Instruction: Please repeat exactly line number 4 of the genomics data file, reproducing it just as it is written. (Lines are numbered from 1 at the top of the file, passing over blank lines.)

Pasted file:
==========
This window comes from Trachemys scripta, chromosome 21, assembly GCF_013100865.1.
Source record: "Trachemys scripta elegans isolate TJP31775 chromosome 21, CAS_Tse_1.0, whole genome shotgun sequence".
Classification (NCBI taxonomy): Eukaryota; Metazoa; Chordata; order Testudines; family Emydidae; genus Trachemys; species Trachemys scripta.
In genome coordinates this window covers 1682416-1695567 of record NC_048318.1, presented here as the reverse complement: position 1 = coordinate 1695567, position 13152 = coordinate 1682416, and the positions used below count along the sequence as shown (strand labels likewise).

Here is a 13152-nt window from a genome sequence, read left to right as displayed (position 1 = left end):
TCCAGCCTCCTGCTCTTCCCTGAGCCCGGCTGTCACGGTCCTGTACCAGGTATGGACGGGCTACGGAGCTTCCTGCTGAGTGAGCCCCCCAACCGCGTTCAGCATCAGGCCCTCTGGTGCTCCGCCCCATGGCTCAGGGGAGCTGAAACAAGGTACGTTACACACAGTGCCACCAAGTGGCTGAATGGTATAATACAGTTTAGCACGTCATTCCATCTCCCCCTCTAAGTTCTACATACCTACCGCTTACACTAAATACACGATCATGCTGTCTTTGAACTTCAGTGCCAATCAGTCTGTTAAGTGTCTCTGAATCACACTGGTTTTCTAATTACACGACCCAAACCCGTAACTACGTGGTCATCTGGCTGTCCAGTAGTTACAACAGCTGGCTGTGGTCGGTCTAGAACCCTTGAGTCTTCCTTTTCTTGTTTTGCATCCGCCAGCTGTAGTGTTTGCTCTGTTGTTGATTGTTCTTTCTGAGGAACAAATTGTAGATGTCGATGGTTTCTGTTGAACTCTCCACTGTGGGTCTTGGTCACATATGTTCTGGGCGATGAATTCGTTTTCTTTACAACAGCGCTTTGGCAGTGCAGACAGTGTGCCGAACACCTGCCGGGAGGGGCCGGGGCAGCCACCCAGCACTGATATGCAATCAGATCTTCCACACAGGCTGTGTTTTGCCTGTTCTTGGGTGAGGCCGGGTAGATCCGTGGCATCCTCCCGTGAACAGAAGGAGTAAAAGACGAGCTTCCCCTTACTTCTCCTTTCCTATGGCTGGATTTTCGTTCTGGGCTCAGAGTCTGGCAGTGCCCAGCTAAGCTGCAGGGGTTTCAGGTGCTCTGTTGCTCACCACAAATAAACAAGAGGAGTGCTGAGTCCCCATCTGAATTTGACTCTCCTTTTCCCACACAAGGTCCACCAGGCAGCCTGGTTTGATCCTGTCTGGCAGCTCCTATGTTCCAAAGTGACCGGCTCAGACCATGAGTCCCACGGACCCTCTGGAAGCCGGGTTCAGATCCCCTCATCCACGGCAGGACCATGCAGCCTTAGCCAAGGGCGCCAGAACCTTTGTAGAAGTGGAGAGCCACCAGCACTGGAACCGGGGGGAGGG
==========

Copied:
In genome coordinates this window covers 1682416-1695567 of record NC_048318.1, presented here as the reverse complement: position 1 = coordinate 1695567, position 13152 = coordinate 1682416, and the positions used below count along the sequence as shown (strand labels likewise).